We’re only just getting to grips with the new Porsche 911 Coupe, but as always, when one all-new 911 is revealed, plenty of variants follow in fairly quick succession. The first will probably be this, the next 992 911 Cabriolet.
Spied here with almost no disguise, the only noticeable styling difference on the car compared to the coupe is the folding fabric roof and its tonneau. Thanks to the recent glut of information that’s been released regarding the new 911 hard-top, we now know much more about what to expect.
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Like the 911 Coupe, the Cabriolet will be based on Porsche’s new MMB platform that will underpin not only the 911 but the future 718 as well. To increase structural rigidity - a historical 911 issue due to the stresses already faced by slinging out an engine behind the rear axle - Porsche has fitted an increased density of cast aluminium parts along the longitudinal chassis rails. There’s also a stronger windscreen surround and revised rear section to allow for the folding roof.
Engines and transmissions will be shared too, including the incoming non-S Carrera and Turbo powertrains; but this is where things get a little more interesting. Porsche has revealed that the GT-series 911s, namely the GT3 and its even more extreme derivatives, are possibly being considered as Cabriolet models too.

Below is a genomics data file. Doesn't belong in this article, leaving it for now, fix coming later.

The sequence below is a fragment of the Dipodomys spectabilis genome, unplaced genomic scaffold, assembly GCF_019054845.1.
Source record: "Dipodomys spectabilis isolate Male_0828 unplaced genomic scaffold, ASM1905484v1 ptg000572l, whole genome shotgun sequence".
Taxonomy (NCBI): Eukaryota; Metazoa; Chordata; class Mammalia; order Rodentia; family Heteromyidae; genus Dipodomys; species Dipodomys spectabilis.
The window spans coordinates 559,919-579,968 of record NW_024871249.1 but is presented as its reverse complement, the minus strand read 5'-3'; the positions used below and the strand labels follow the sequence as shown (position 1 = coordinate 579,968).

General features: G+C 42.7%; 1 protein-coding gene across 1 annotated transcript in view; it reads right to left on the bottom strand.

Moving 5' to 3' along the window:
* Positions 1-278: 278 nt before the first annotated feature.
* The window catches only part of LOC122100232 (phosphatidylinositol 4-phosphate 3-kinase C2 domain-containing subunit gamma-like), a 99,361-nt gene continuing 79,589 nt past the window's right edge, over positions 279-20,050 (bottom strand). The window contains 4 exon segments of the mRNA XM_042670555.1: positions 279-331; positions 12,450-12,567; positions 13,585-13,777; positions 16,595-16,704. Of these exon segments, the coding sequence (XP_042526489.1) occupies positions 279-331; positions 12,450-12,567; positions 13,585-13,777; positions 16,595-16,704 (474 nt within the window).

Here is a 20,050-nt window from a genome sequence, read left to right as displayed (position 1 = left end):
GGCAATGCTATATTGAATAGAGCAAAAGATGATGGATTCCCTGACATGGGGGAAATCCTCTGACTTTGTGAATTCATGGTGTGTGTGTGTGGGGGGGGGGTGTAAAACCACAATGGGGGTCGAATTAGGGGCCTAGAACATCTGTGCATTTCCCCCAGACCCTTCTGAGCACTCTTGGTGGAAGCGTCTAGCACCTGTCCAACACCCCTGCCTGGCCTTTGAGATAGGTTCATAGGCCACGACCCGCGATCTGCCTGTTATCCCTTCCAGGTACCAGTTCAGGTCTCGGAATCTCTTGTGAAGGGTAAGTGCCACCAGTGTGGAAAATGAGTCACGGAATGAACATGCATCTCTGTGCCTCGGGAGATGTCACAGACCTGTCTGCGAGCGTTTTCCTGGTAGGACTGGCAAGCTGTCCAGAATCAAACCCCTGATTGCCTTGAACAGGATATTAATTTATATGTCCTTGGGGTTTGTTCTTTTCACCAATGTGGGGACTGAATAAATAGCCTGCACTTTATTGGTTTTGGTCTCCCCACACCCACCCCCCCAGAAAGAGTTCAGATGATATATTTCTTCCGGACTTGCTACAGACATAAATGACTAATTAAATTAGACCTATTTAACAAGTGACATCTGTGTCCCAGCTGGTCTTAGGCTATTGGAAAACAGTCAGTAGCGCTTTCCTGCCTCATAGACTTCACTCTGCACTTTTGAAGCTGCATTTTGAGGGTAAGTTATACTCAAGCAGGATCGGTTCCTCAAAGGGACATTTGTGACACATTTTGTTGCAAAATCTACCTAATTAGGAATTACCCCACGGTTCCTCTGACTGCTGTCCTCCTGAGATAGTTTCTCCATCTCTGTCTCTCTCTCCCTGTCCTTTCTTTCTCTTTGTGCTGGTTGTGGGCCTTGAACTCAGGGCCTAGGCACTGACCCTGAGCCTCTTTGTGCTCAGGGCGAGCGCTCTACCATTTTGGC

These potential hot convertibles are not to be confused with the latest 911 Speedster that Porsche has recently revealed (a new Speedster is expected follow later as a fourth 992 body derivative). Porsche has confirmed that the new MMB platform will support a total of three Cabriolet lines, standard 911, Turbo, and a third GT line. With major component changes between the standard and GT 911 models, does this mean that Porsche now has confidence that the new Cabrio’s structure will be able to handle a GT3’s extreme performance level? Only time will tell.
For now, let’s just focus on the Carrera S Cabriolet that will come first, and the chance that it’ll no longer be the boulevard-cruiser 911, and prove just as good to drive as the tin-top will surely be.